An error-ridden list
The President’s “narco-list” came down in the wee hours of the morning last Sunday; like the proverbial thief in the night, it caught many by surprise. And like a piece of work rushed overnight, it was also ridden with errors.
The magnitude of President Duterte’s release of the list, naming over 150 local government officials, judges and soldiers as involved in drug cartels, cannot be overstated. Depending on which side they are on, lawyers have started to debate whether the list amounts to a systematic violation of the constitutional presumption of innocence or is merely an expression made from the President’s bully pulpit.
But the fact that the list contained serious errors made the release even more consequential; it did not only link individuals to the illegal drugs trade, it linked the wrong individuals.
One judge was already long dead; another had already been dismissed. One person classified as a member of Congress wasn’t a lawmaker. Four other judges did not have any jurisdiction over drugs cases. One military general had already died; three other officers had long been discharged. And so on.
The national police chief, Director General Ronald “Bato” dela Rosa, acknowledged the mistakes, but then offered a counter-argument.
“Why are we so concerned about the mistakes? We should be concerned [about] the good effects of this massive campaign. If we allow ourselves to be controlled by the fear of making mistakes, by a small percentage, this campaign will go nowhere,” he said.
This is an interesting insight from a man the media offices of both the national government and the police are busy creating a larger-than-life personality for. He is essentially saying that the end justifies the means; after all, why let the mistakes get in the way of “this massive campaign”? But what is the purpose of the celebrity blitz that Dela Rosa is on, the creation of a new police mascot looking like him, the popularization of games featuring the new chief as a character, if not to humanize one of the largest organizations in the entire country? Interesting, then, that his comment fails to recognize the human toll of these mistakes.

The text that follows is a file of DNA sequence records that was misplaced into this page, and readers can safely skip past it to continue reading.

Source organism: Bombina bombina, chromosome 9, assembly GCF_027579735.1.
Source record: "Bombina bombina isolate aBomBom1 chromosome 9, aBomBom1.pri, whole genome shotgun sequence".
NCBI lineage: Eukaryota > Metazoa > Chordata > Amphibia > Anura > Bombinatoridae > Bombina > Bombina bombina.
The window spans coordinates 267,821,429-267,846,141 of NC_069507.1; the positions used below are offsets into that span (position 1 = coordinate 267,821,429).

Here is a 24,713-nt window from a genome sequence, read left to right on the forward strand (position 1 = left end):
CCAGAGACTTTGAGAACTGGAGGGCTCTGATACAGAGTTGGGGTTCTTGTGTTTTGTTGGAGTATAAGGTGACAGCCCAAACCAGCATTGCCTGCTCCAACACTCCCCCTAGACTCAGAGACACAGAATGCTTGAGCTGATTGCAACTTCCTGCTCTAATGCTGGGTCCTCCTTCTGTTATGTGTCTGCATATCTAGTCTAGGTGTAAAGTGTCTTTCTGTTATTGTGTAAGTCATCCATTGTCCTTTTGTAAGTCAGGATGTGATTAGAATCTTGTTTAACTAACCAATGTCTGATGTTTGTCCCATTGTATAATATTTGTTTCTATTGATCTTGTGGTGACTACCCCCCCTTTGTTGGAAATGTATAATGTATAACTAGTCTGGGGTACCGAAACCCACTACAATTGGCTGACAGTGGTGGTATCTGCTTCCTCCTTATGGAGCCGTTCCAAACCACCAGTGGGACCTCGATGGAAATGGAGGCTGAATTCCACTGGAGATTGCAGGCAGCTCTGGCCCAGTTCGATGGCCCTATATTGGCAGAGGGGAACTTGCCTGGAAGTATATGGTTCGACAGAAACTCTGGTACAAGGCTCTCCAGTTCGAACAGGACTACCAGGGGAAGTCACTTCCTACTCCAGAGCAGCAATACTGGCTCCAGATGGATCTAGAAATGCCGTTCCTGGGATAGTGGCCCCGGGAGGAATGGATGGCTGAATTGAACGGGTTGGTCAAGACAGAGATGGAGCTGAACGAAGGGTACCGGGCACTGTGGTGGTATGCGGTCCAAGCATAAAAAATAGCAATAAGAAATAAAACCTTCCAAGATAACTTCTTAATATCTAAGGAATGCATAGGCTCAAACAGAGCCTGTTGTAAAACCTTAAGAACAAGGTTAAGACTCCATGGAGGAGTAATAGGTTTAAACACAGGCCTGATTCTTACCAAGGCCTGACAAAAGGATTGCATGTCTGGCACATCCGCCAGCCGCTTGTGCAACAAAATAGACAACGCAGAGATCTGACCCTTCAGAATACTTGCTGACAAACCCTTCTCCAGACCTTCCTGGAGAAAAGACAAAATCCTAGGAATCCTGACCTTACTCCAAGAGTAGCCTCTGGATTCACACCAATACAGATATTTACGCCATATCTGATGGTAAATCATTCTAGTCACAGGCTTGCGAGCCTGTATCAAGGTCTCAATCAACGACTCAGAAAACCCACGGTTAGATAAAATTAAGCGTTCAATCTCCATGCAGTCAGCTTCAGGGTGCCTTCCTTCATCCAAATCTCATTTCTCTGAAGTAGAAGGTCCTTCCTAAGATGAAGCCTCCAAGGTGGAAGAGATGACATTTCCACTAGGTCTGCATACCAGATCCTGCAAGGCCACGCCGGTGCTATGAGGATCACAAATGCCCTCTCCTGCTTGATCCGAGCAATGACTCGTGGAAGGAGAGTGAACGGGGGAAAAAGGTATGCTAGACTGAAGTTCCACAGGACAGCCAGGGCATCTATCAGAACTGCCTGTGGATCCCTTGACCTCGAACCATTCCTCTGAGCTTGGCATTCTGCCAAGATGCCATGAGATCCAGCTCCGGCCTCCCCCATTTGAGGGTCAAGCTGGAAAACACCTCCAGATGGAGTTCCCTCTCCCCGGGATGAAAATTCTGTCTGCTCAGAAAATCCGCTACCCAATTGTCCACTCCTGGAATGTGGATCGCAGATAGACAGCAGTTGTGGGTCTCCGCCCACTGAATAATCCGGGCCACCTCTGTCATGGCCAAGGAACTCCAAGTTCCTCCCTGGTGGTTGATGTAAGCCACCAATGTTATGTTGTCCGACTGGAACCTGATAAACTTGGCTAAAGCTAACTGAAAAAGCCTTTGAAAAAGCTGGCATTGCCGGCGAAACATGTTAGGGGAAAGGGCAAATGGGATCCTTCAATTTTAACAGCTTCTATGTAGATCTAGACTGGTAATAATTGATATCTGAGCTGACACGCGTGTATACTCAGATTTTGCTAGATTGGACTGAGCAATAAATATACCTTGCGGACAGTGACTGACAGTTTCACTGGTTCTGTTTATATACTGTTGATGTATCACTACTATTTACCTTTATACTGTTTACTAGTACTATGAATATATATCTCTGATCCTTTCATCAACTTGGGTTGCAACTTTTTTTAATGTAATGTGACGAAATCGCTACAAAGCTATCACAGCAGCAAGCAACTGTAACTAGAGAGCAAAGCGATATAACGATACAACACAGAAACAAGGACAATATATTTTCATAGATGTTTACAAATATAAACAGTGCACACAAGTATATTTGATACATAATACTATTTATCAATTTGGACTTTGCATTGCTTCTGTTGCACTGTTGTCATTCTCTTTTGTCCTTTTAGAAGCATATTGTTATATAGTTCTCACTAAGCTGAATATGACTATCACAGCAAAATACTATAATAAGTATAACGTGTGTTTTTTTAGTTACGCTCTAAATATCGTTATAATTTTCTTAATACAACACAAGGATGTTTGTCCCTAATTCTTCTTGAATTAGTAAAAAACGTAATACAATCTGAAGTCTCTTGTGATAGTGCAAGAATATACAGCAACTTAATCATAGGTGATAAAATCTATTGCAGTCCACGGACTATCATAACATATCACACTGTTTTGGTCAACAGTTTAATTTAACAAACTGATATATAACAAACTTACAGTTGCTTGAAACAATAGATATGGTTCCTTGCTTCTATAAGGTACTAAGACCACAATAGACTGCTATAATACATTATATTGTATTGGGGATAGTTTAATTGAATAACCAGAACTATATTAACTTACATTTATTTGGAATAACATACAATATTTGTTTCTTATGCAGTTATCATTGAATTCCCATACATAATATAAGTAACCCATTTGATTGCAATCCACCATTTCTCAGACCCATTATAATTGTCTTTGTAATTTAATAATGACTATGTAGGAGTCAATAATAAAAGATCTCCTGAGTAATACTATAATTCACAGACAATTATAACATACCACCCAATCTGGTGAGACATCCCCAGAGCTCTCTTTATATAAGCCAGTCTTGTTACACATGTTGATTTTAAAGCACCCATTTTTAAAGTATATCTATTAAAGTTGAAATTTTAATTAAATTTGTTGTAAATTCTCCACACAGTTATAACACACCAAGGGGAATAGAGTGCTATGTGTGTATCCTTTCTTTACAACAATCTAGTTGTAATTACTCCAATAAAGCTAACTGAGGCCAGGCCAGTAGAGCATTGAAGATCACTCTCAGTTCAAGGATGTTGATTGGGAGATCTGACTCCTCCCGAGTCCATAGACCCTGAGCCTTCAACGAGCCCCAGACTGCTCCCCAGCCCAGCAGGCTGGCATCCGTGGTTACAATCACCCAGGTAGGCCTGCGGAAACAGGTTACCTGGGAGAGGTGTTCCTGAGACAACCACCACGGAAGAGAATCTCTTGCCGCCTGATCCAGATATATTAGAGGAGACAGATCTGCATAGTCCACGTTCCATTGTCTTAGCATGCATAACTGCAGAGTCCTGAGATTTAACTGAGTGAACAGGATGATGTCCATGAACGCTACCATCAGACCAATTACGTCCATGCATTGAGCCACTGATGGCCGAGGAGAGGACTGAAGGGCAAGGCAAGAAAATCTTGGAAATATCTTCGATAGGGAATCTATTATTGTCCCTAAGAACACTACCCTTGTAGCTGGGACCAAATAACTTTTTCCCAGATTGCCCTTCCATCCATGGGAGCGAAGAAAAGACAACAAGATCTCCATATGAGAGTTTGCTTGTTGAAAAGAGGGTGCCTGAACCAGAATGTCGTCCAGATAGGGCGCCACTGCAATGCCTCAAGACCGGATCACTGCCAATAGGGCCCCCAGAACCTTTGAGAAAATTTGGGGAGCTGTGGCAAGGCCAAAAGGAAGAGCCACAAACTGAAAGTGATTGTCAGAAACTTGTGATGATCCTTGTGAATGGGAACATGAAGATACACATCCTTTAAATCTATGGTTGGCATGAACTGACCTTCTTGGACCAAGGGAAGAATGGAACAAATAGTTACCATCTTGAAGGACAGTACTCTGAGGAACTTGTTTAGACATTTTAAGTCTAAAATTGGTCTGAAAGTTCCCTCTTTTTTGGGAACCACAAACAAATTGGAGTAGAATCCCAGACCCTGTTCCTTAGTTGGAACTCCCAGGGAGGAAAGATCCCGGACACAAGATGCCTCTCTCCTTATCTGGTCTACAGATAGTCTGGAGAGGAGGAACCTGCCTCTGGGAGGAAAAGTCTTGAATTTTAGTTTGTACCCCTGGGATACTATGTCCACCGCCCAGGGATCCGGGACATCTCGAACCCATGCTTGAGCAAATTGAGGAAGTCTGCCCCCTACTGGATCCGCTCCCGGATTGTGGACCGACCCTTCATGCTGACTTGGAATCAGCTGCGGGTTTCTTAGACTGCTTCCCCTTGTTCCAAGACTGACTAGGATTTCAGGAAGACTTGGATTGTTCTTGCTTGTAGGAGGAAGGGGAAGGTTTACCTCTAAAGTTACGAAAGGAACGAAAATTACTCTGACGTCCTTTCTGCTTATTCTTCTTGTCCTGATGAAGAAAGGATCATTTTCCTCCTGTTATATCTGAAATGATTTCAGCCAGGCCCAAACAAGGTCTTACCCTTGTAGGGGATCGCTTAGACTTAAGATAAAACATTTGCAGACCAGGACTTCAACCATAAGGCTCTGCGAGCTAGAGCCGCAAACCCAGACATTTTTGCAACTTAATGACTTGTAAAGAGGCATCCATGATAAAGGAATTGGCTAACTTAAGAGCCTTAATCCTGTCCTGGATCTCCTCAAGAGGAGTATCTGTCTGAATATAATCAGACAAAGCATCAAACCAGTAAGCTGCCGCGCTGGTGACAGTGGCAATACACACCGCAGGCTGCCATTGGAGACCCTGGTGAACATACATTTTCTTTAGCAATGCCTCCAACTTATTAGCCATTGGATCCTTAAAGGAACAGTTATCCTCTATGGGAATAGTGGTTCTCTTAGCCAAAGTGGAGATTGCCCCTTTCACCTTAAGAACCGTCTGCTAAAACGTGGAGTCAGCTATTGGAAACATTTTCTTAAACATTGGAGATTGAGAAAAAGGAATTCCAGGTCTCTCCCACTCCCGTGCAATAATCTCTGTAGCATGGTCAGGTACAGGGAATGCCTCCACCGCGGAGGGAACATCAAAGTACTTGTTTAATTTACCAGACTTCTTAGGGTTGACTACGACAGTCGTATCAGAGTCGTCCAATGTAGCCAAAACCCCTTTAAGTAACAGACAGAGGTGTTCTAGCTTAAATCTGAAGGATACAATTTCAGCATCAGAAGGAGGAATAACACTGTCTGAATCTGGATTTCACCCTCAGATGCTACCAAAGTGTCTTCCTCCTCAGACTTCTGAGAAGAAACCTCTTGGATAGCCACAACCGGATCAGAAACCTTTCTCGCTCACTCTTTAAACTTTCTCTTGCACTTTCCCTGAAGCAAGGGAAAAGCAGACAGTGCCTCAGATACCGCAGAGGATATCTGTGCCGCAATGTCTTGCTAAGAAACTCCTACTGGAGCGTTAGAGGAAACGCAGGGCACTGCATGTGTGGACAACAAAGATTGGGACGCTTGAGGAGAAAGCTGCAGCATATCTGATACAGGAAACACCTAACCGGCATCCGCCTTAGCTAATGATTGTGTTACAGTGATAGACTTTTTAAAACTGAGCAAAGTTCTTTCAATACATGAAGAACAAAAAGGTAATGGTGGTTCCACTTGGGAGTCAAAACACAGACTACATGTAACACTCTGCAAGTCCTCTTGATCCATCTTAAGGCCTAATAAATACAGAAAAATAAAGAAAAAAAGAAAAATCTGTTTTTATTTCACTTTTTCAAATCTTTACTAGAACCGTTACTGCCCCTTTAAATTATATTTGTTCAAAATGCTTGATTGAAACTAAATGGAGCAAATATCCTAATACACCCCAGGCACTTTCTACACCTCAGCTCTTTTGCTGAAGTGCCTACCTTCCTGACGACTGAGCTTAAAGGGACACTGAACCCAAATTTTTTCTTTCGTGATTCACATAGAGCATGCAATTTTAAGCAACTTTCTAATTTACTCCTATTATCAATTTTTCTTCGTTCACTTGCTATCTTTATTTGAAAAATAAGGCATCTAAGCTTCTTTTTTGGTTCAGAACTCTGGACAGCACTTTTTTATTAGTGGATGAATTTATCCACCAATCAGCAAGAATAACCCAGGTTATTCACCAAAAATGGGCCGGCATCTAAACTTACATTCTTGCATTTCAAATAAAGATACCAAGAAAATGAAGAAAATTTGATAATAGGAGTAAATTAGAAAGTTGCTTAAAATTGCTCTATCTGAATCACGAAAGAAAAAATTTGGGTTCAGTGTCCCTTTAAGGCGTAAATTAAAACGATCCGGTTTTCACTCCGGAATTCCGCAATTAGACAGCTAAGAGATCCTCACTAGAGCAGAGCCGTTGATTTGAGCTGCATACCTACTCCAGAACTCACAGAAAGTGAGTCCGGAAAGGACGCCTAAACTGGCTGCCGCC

Is there such a thing as a small mistake, when an individual’s reputation, even his life, is at stake? We expect more from the police general who wears his emotions on his uniform’s sleeve, who is truly ready to listen to the grievances of his men. If he can offer his official residence as temporary housing for a man reputed to be a major drug lord, out of the kindness of his heart, why can’t he show concern for those individuals wrongly included in the list?
He makes a false connection, between showing concern about not making mistakes and allowing ourselves “to be controlled by the fear of making mistakes.” These two are not the same; no member of a government unit, no bureaucrat, should be controlled by this fear; on the other hand, every government employee or agent should acknowledge that mistakes can be made—and that mistakes can be corrected.
Dela Rosa justified the error-ridden list as necessary in the all-out war on illegal drugs. “To tell you frankly, we won’t be able to pin them down, because drug lords are very hard to pin down unless you have a comprehensive case buildup.” But that is precisely the point. The people who prepared the list and gave it to the President himself to release were not working very hard; the complete staff work that characterized the Ramos administration, which President Duterte admires, was missing in the preparation of the list.
We realize that some people—whether admirers of the President’s strategic approach or critics of the President’s policy and language—have suggested that the errors in the list were deliberate, and the list was shaped precisely to provoke those involved in the illegal drugs trade to turn on each other. That is possible, but at what cost? An error-ridden list undermines its own standing in public opinion, and creates even more doubts about the means by which the war on drugs is being waged.
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